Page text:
The early repolarization (ER) pattern is a common electrocardiographic finding that has been historically considered benign. However, there is a growing body of evidence to suggest that ER carries an increased risk of sudden death, especially if localized in the inferior leads with a horizontal and/or descending ST segment (1–11). The pathophysiology underlying ER and J-wave development remains uncertain; however, it has been suggested to be secondary to transmural dispersion of repolarization that involves the transient outward current (Ito) (12).
Recent studies have suggested that the ER pattern may be a heritable phenotype, although clear evidence of a Mendelian monogenic inheritance is seldom evident after cascade screening, making rare variant association with the ER syndrome (ERS) at best tenuous (13–17). To date, a series of genes that encode voltage-gated sodium, potassium, and calcium channels have been implicated in ER, although all have been identified using a candidate gene approach. A robust genotype−phenotype segregation that supports genetic causality has yet to be provided (18).
We sought to explore inheritance of the ER pattern by examining the prevalence of the ER pattern in survivors of unexplained cardiac arrest (UCA) and their first-degree relatives.
Details of CASPER (Cardiac Arrest Survivors with Preserved Ejection Fraction Registry) have previously been reported (19). Briefly, CASPER is a national registry involving 14 Canadian sites that enrolled UCA survivors and their first-degree relatives. In the present study, patients with a digitized electrocardiogram (ECG) were enrolled in the CASPER registry between January 2004 and May 2017. Patients were eligible if they had experienced an UCA with ventricular tachycardia or fibrillation that required direct-current cardioversion or defibrillation. Follow-up testing demonstrated normal left ventricular function (left ventricular ejection fraction ≥50%), normal coronary arteries (no stenosis >50% or anomalous coronary arteries), and a resting QTc of ≤460 ms in men and of ≤480 ms in women. Patients could be included in the study if they had transient left ventricular dysfunction or QT prolongation immediately after the cardiac arrest that resolved promptly. The comparison group consisted of first-degree relatives of UCA survivors.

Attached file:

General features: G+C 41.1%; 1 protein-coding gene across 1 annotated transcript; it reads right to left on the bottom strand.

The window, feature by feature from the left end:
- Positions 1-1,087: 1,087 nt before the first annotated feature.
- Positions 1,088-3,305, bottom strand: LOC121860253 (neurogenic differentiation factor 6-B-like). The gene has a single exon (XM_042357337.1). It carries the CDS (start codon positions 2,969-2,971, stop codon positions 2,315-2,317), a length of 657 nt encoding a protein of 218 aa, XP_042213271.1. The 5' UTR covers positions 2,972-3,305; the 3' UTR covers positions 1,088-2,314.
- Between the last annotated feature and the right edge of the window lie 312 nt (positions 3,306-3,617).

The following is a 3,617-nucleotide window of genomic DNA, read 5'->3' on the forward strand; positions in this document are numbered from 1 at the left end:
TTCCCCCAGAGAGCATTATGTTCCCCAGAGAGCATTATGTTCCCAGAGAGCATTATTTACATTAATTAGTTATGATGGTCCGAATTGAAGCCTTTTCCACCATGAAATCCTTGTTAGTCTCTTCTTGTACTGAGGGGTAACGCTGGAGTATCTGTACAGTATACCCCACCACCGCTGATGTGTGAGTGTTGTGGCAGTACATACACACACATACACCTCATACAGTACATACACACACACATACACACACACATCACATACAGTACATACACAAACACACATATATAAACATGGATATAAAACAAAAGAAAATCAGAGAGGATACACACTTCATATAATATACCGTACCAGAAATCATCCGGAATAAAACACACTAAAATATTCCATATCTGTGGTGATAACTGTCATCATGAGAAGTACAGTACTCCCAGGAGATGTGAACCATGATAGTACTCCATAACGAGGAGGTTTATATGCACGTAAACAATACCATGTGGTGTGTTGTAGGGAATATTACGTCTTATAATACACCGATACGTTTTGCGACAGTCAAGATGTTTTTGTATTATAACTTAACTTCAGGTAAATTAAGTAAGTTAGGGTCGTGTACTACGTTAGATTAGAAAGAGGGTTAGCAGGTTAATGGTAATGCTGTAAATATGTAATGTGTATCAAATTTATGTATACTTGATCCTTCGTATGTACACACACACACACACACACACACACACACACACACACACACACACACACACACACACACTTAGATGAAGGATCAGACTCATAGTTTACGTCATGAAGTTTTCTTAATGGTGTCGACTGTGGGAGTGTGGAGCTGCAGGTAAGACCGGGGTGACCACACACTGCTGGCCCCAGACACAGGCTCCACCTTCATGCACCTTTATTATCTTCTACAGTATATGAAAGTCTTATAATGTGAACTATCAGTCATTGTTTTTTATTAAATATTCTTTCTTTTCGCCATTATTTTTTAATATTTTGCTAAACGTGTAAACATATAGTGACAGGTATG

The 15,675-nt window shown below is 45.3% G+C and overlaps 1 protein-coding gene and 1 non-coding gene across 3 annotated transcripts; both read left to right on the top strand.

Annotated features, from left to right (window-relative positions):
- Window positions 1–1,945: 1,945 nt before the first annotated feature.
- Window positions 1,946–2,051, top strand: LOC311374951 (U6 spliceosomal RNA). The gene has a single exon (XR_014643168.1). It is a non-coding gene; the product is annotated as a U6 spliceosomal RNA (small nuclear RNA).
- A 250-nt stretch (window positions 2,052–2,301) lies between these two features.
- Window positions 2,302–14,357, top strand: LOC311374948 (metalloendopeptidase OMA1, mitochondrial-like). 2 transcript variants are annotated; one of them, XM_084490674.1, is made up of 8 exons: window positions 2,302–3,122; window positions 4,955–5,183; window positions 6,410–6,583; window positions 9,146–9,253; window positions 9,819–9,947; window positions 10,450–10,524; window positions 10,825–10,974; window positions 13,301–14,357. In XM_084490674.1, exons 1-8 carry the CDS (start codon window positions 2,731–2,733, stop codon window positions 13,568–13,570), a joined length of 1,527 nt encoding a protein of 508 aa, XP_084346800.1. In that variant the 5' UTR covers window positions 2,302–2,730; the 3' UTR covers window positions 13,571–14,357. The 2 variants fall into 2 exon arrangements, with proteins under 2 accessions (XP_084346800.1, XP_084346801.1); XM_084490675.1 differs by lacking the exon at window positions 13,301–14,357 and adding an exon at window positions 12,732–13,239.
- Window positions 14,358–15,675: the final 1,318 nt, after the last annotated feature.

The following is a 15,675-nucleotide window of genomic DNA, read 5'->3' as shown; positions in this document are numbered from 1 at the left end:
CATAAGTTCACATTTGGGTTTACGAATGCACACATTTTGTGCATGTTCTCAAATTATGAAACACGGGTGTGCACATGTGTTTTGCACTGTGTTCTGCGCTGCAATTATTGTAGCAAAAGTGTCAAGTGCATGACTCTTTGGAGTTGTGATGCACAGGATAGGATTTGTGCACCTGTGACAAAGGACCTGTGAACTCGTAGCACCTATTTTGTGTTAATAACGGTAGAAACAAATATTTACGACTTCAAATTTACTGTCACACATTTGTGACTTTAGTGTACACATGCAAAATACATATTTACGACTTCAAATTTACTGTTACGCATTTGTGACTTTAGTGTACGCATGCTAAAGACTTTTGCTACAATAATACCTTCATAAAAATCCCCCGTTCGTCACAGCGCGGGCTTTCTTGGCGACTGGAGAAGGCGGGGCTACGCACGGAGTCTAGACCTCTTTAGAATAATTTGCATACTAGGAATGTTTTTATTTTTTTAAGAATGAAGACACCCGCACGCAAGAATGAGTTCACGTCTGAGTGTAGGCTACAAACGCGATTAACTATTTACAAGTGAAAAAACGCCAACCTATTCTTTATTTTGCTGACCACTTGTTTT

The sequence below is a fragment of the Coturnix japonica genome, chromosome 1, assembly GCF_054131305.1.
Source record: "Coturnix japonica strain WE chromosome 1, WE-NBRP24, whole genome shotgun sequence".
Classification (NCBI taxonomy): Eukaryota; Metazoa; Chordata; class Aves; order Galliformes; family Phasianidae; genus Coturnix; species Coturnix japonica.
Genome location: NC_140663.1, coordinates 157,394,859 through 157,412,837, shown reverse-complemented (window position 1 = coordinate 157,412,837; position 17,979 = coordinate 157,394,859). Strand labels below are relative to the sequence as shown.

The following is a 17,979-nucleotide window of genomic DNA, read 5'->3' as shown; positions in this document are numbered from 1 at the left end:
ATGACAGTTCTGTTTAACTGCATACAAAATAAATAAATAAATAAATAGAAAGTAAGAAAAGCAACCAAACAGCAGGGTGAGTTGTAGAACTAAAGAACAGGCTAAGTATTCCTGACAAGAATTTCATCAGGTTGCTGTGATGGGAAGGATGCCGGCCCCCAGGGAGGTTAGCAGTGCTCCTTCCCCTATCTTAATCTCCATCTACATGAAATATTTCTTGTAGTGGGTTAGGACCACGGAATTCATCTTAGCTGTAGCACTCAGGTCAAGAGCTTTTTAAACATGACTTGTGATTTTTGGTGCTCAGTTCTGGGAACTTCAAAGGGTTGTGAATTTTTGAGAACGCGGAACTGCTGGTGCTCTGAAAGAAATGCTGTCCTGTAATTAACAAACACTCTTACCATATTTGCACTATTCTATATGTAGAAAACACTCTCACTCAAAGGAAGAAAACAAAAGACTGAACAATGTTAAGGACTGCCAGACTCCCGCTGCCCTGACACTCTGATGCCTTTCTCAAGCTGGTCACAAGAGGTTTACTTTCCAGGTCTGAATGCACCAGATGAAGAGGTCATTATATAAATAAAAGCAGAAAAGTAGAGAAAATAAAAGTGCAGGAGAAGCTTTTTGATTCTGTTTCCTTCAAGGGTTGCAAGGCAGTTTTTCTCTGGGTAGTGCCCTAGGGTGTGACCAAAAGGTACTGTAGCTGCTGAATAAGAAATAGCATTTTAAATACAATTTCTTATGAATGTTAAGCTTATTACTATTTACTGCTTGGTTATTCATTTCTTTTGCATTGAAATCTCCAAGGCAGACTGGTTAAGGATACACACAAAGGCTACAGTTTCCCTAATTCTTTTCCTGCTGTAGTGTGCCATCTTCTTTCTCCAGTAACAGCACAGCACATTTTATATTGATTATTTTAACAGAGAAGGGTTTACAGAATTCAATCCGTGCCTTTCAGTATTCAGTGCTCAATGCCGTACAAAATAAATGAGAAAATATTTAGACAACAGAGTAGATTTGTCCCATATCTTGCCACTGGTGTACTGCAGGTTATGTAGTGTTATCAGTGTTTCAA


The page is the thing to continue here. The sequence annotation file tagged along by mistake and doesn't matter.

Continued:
Patients were excluded if they were younger than 12 years of age or if a reversible cause of ER (e.g., marked hypokalemia or drug overdose) was present. Patients were also excluded if they had persistent ST-segment elevation with ≥2 mm ST-segment elevation in leads V1 and/or V2 (type 1 Brugada pattern).
CASPER investigators were asked to review the entire patient record, including the nature and context of symptoms, family history, and the results of clinical and genetic testing. They were asked to render a working diagnosis and a qualitative descriptor of the strength of the diagnosis as definite, probable, and possible, based on the weight of the evidence (19,20). The working diagnosis could be revised over time based on events during follow-up, repeat clinical or genetic testing, or determination of previously unrecognized diagnoses, such as early repolarization or short QT syndrome. A diagnosis strength of definite required that both clinical and genetic testing be positive and/or disease-causing, or the clinical testing was clearly positive. A diagnosis strength of probable was applied when either clinical or genetic testing suggested diagnosis, but the other did not. A diagnosis strength of possible was applied when ≥1 tests were borderline but not conclusive.